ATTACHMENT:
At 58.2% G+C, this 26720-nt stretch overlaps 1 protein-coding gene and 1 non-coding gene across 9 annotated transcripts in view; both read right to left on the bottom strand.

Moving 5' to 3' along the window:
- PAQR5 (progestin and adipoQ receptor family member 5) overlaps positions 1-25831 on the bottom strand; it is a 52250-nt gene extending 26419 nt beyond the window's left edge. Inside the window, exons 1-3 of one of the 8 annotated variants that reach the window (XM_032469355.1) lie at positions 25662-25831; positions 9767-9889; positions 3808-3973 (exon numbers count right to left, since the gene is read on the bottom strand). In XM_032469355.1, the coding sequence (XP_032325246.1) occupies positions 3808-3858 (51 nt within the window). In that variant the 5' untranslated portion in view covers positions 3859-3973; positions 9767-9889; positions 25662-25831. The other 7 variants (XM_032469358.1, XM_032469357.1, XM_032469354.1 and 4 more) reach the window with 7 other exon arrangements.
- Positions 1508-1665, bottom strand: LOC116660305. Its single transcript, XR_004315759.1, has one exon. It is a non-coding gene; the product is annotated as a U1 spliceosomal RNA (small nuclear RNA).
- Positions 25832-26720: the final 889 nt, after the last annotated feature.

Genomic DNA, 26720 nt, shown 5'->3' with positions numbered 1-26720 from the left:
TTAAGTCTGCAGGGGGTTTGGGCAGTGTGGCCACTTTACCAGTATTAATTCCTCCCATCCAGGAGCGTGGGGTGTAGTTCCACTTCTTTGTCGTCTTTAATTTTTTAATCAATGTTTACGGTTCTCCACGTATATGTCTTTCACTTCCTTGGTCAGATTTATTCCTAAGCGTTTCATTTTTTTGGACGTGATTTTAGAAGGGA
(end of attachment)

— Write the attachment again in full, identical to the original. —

At 58.2% G+C, this 26720-nt stretch overlaps 1 protein-coding gene and 1 non-coding gene across 9 annotated transcripts in view; both read right to left on the bottom strand.

Moving 5' to 3' along the window:
- PAQR5 (progestin and adipoQ receptor family member 5) overlaps positions 1-25831 on the bottom strand; it is a 52250-nt gene extending 26419 nt beyond the window's left edge. Inside the window, exons 1-3 of one of the 8 annotated variants that reach the window (XM_032469355.1) lie at positions 25662-25831; positions 9767-9889; positions 3808-3973 (exon numbers count right to left, since the gene is read on the bottom strand). In XM_032469355.1, the coding sequence (XP_032325246.1) occupies positions 3808-3858 (51 nt within the window). In that variant the 5' untranslated portion in view covers positions 3859-3973; positions 9767-9889; positions 25662-25831. The other 7 variants (XM_032469358.1, XM_032469357.1, XM_032469354.1 and 4 more) reach the window with 7 other exon arrangements.
- Positions 1508-1665, bottom strand: LOC116660305. Its single transcript, XR_004315759.1, has one exon. It is a non-coding gene; the product is annotated as a U1 spliceosomal RNA (small nuclear RNA).
- Positions 25832-26720: the final 889 nt, after the last annotated feature.

Genomic DNA, 26720 nt, shown 5'->3' with positions numbered 1-26720 from the left:
TTAAGTCTGCAGGGGGTTTGGGCAGTGTGGCCACTTTACCAGTATTAATTCCTCCCATCCAGGAGCGTGGGGTGTAGTTCCACTTCTTTGTCGTCTTTAATTTTTTAATCAATGTTTACGGTTCTCCACGTATATGTCTTTCACTTCCTTGGTCAGATTTATTCCTAAGCGTTTCATTTTTTTGGACGTGATTTTAGAAGGGA